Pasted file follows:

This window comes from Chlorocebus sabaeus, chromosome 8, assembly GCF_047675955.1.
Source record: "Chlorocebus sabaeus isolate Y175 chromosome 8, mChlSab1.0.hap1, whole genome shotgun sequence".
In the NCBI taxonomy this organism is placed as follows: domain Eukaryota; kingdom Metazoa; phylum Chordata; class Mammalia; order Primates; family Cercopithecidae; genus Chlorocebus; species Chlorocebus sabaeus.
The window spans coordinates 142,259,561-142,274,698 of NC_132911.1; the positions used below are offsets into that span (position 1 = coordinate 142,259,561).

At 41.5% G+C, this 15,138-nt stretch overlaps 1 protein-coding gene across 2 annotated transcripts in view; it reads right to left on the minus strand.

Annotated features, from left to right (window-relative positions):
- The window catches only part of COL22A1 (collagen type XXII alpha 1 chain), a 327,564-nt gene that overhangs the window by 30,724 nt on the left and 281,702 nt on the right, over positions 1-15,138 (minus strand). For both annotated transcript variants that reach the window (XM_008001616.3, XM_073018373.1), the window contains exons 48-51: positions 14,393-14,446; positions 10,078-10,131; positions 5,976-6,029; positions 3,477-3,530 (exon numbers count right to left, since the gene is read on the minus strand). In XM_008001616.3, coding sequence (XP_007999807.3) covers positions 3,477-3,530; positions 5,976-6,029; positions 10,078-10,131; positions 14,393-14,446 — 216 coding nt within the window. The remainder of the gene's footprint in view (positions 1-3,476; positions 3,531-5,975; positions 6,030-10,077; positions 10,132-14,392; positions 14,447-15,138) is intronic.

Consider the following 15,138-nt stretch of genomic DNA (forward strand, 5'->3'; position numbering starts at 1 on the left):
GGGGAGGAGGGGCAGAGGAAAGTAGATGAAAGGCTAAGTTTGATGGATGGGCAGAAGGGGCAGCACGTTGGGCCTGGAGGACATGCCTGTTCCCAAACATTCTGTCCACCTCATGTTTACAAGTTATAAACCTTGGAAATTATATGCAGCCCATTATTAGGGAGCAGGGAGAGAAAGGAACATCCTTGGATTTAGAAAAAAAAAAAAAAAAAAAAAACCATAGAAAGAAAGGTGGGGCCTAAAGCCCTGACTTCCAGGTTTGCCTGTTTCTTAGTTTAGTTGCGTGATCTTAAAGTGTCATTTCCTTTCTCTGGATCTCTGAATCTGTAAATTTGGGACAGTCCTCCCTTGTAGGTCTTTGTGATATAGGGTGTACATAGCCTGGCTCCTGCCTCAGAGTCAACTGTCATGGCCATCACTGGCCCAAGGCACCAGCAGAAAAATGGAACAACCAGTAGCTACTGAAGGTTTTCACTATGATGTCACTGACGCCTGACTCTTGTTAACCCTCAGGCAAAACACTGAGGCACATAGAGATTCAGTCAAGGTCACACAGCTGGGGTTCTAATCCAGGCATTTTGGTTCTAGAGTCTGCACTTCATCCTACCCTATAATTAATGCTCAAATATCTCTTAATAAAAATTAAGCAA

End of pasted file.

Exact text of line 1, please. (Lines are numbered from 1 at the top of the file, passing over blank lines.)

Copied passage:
This window comes from Chlorocebus sabaeus, chromosome 8, assembly GCF_047675955.1.